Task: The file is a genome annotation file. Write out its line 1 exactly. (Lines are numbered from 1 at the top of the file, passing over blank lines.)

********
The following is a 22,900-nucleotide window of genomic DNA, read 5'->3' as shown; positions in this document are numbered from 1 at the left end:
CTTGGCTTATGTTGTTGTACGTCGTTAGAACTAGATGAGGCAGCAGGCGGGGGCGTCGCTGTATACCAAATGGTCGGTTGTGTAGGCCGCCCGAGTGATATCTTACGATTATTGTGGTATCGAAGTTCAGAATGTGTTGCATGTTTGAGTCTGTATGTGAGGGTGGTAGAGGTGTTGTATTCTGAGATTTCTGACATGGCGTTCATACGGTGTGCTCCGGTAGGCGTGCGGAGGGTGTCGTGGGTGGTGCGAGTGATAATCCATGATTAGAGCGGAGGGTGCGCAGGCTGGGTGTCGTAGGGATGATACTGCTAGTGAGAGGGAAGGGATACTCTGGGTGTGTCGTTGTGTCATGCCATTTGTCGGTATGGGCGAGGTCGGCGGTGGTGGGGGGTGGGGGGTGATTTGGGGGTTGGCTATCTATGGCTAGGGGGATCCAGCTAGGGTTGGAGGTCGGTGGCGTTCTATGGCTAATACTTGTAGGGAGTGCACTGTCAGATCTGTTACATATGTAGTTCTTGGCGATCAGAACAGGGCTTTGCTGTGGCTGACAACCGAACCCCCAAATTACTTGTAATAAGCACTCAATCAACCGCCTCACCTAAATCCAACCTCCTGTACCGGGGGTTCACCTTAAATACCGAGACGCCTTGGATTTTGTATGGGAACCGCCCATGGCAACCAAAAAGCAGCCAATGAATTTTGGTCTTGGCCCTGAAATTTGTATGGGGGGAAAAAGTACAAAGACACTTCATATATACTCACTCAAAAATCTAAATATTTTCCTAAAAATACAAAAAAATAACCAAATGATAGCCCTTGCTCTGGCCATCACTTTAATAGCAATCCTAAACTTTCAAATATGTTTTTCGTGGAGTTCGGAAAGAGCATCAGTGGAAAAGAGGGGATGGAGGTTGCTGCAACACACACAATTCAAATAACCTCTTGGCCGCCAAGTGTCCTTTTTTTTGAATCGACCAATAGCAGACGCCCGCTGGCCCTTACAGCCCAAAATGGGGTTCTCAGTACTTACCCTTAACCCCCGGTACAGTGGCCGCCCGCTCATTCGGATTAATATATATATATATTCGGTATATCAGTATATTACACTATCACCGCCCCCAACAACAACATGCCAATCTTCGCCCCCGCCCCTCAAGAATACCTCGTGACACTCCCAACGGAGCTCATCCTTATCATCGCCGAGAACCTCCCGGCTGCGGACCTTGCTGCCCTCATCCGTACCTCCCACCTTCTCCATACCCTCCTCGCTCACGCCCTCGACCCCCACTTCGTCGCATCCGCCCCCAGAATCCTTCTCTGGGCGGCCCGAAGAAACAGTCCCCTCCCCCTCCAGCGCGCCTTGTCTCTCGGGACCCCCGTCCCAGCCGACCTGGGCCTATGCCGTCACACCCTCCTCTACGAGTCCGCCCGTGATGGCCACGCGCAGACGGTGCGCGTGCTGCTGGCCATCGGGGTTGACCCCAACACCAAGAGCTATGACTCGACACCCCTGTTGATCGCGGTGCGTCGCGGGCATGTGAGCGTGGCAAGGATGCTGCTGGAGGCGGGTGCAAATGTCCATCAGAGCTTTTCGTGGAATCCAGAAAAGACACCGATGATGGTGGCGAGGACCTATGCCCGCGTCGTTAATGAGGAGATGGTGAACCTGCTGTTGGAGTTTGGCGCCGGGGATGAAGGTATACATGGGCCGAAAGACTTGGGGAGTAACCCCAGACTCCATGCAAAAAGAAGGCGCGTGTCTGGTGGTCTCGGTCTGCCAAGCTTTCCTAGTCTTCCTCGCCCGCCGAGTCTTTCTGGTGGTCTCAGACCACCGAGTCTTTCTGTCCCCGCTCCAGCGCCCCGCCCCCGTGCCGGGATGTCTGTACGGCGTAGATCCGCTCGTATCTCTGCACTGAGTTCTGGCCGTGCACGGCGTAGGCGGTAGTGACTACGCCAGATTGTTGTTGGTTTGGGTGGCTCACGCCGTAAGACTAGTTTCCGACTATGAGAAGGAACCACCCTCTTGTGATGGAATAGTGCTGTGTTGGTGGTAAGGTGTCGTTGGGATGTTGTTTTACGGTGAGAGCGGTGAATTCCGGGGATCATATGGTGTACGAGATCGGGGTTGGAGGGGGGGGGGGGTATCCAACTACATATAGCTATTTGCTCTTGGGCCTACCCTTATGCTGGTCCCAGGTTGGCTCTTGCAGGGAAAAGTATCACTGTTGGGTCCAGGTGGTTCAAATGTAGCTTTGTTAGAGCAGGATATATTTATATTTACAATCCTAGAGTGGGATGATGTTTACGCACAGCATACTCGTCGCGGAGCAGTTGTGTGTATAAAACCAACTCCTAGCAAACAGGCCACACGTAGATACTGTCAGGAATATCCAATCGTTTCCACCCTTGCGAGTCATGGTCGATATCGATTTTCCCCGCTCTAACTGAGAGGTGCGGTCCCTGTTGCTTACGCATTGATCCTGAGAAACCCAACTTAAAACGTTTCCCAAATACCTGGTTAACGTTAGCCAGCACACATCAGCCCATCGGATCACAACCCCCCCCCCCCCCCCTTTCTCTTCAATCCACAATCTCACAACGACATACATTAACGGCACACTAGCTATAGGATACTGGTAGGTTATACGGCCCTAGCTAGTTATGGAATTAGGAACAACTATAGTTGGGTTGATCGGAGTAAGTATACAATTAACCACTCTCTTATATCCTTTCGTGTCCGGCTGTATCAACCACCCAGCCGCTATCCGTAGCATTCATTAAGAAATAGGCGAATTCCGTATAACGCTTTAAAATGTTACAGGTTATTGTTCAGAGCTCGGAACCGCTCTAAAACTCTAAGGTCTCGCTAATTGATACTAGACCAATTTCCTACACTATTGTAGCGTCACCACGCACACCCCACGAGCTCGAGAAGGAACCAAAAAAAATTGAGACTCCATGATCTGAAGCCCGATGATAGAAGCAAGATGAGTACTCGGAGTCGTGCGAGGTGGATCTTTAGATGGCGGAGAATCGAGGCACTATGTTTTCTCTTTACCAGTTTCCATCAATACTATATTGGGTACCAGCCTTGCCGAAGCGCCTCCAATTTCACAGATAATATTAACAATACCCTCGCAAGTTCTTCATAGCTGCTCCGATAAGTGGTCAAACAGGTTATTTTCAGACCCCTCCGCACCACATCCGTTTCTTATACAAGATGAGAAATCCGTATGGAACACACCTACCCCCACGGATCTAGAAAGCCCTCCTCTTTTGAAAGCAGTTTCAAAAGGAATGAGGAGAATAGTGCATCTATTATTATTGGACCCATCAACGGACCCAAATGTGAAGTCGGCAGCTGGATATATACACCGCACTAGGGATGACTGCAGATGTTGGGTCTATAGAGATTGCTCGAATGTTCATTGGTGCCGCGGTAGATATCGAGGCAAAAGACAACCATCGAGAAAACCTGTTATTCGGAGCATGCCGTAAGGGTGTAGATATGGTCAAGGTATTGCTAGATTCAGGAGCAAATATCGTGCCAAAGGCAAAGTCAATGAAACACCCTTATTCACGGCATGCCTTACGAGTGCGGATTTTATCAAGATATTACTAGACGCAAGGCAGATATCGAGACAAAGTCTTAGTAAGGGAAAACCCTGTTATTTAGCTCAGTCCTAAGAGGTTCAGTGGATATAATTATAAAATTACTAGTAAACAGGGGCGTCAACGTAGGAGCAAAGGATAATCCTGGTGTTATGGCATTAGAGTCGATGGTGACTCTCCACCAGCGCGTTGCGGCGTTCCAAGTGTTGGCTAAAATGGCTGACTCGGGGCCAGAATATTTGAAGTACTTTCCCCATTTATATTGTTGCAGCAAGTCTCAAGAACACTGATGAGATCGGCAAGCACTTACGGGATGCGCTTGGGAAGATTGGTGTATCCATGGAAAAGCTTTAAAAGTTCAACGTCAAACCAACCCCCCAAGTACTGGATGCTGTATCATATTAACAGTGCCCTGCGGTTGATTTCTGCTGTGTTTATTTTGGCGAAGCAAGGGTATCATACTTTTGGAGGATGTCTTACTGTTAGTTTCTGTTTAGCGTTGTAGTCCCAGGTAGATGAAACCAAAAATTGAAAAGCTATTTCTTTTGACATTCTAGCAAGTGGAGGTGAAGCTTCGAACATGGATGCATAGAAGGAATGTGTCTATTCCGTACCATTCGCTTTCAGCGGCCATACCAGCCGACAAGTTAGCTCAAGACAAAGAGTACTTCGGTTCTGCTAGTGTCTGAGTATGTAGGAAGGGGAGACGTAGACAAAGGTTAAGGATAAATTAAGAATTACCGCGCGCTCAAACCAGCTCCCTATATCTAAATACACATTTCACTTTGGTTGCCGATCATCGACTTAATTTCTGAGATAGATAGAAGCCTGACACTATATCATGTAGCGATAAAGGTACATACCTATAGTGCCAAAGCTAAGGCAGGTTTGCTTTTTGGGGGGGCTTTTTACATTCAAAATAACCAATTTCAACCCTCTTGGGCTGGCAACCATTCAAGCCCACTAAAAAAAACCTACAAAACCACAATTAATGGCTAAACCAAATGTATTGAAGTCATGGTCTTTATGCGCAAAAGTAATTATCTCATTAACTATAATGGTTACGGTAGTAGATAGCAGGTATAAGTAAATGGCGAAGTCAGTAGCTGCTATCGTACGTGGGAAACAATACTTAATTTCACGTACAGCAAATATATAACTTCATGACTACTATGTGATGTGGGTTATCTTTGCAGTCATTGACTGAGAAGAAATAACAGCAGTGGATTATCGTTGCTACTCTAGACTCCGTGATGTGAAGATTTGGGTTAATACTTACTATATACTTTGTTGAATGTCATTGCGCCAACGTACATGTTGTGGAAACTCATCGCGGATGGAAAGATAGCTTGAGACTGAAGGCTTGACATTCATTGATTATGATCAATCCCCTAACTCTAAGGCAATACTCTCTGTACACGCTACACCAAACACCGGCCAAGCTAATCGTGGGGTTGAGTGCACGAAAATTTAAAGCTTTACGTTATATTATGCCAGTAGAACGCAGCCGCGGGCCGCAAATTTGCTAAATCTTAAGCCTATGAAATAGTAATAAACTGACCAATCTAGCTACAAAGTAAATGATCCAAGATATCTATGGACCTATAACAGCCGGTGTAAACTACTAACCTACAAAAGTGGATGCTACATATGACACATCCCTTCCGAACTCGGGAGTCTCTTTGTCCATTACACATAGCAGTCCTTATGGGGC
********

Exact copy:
The following is a 22,900-nucleotide window of genomic DNA, read 5'->3' as shown; positions in this document are numbered from 1 at the left end: